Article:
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Business Needs:

Our goal is to identify whether Amazon SQL Server RDS Service provides elastic , highly available , Scalable and operationally efficient solution for our use case. We are evaluating options to migrate our read/write heavy production SQL Server database to amazon SQL Server RDS. We have pretty high throughput needs for few hours a day for few months in a year ,which is mission critical for our business success. Any downtown during peak usuage would be catastrophic for our business. We are evaluating pros and cons of moving to amazon RDS with provisioned IOPS.

Caveats of AWS RDS SQL Server:

These information we gathered while working with SQL Server RDS.

Feature Name Yes/No Description
SQL Server 2016 Support No Microsoft says SQL Server 2016 comes with very rich feature set and ton on OLTP Enhancements
Native Backup Restore Yes AWS RDS Released this feature a week ago , which makes moving databases across environments lot more easier.
Elastic IOPS No Storage and IOPS needs to be incremented linearly for higher performance. You can’t get higher IOPS without increasing storage.
Elastic Storage No Scaling Storage is not an option after launching an instance
RAID Support No We usually have RAID 10 for production workload and RDS doesn’t have options to configure RAID
Point in Time Restore on Same Instance No You can’t do Point in Time Restore on the existing database. You have to spin up new Instance
AlwaysOn Availability Groups No This provides ability to failover group of databases to your secondary instance
Mirroring Yes Mirroring is Deprecated feature and its replaced with AlwaysOn Availability Groups
Linked Servers from RDS No But Linked Servers to RDS is Allowed.
Service Broker No Comes handy for services

  No Admin privileges. You can’t execute normal sql server system stored procedures and you need to work with options groupand parameters group to modify configuration. You can’t execute sp_configure to change configurations.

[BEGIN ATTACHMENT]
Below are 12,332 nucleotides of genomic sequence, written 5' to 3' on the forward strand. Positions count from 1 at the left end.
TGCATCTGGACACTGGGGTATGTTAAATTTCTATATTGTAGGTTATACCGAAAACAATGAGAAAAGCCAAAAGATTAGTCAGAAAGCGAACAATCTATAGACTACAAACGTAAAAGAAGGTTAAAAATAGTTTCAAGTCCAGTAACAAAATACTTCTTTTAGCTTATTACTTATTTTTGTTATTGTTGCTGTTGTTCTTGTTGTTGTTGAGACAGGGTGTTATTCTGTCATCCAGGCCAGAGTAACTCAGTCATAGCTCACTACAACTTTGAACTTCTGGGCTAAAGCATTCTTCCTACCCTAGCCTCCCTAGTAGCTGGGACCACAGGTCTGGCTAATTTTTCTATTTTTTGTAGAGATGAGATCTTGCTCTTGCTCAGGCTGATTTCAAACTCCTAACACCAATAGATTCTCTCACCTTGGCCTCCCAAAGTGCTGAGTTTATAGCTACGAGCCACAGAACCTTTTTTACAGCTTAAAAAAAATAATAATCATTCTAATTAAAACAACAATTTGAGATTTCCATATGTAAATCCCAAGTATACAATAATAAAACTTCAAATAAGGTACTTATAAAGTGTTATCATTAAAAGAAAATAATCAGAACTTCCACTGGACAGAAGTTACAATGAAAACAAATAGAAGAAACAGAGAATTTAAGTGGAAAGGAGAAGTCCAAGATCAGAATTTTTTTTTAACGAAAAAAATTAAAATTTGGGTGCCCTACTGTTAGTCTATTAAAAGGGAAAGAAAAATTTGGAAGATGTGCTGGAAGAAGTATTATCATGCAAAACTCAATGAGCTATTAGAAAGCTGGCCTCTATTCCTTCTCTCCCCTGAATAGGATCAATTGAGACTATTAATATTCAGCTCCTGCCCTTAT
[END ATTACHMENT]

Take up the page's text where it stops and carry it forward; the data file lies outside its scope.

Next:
AWS SLA Summary
AWS Service SLA Service Credit Pct SLA Resource
RDS 99.95% Less than 99.95% but equal to or greater than 99.0% 10 % https://aws.amazon.com/rds/sla/
RDS 99.95% Less than 99.0% 25 % https://aws.amazon.com/rds/sla/
S3 99.9% Equal to or greater than 99.0% but less than 99.9% 10 % https://aws.amazon.com/s3/sla/
S3 99.9% Less than 99.0% 25 % https://aws.amazon.com/s3/sla/
EC2 99.95% Less than 99.95% but equal to or greater than 99.0% 10 % https://aws.amazon.com/ec2/sla/
EC2 99.95% Less than 99.0% 30 % https://aws.amazon.com/ec2/sla/
Route 53 100 % 5 – 30 minutes in a Billing Cycle 1 day Service Credit https://aws.amazon.com/route53/sla/
Route 53 100 % 31 minutes – 4 hours in a Billing Cycle 7 days Service Credit https://aws.amazon.com/route53/sla/
Route 53 100 % More than 4 hours in a Billing Cycle 30 days Service Credit https://aws.amazon.com/route53/sla/
SLA Percentages
Availability % Downtime/Month Downtime/Week Downtime/Day
90% (“one nine”) 72 hours 16.8 hours 2.4 hours
95% 36 hours 8.4 hours 1.2 hours
97% 21.6 hours 5.04 hours 43.2 minutes
98% 14.4 hours 3.36 hours 28.8 minutes
99% (“two nines”) 7.20 hours 1.68 hours 14.4 minutes
99.5% 3.60 hours 50.4 minutes 7.2 minutes
99.8% 86.23 minutes 20.16 minutes 2.88 minutes
99.9% (“three nines”) 43.8 minutes 10.1 minutes 1.44 minutes
99.95% 21.56 minutes 5.04 minutes 43.2 seconds
99.99% (“four nines”) 4.38 minutes 1.01 minutes 8.66 seconds